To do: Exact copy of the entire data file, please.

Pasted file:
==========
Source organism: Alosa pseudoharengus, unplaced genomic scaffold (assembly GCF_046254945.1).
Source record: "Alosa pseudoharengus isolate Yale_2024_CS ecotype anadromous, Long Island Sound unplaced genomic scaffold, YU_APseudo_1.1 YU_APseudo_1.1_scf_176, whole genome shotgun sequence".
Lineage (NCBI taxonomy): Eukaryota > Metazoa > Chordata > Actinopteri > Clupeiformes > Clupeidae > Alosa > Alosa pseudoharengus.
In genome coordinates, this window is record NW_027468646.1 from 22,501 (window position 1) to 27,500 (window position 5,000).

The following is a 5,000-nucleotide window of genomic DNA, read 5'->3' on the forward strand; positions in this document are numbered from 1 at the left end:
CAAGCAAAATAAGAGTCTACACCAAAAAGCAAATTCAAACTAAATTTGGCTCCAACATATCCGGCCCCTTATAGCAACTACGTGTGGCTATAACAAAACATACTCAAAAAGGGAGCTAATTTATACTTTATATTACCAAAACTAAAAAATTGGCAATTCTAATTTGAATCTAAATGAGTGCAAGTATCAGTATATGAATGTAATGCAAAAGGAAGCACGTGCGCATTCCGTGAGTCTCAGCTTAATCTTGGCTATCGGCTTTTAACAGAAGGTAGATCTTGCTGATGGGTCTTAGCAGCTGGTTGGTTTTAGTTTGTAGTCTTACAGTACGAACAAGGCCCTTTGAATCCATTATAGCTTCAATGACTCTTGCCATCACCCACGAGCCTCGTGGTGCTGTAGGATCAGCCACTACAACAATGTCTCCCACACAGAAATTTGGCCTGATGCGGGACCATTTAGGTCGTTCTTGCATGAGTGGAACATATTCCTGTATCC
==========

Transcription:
Source organism: Alosa pseudoharengus, unplaced genomic scaffold (assembly GCF_046254945.1).
Source record: "Alosa pseudoharengus isolate Yale_2024_CS ecotype anadromous, Long Island Sound unplaced genomic scaffold, YU_APseudo_1.1 YU_APseudo_1.1_scf_176, whole genome shotgun sequence".
Lineage (NCBI taxonomy): Eukaryota > Metazoa > Chordata > Actinopteri > Clupeiformes > Clupeidae > Alosa > Alosa pseudoharengus.
In genome coordinates, this window is record NW_027468646.1 from 22,501 (window position 1) to 27,500 (window position 5,000).

The following is a 5,000-nucleotide window of genomic DNA, read 5'->3' on the forward strand; positions in this document are numbered from 1 at the left end:
CAAGCAAAATAAGAGTCTACACCAAAAAGCAAATTCAAACTAAATTTGGCTCCAACATATCCGGCCCCTTATAGCAACTACGTGTGGCTATAACAAAACATACTCAAAAAGGGAGCTAATTTATACTTTATATTACCAAAACTAAAAAATTGGCAATTCTAATTTGAATCTAAATGAGTGCAAGTATCAGTATATGAATGTAATGCAAAAGGAAGCACGTGCGCATTCCGTGAGTCTCAGCTTAATCTTGGCTATCGGCTTTTAACAGAAGGTAGATCTTGCTGATGGGTCTTAGCAGCTGGTTGGTTTTAGTTTGTAGTCTTACAGTACGAACAAGGCCCTTTGAATCCATTATAGCTTCAATGACTCTTGCCATCACCCACGAGCCTCGTGGTGCTGTAGGATCAGCCACTACAACAATGTCTCCCACACAGAAATTTGGCCTGATGCGGGACCATTTAGGTCGTTCTTGCATGAGTGGAACATATTCCTGTATCC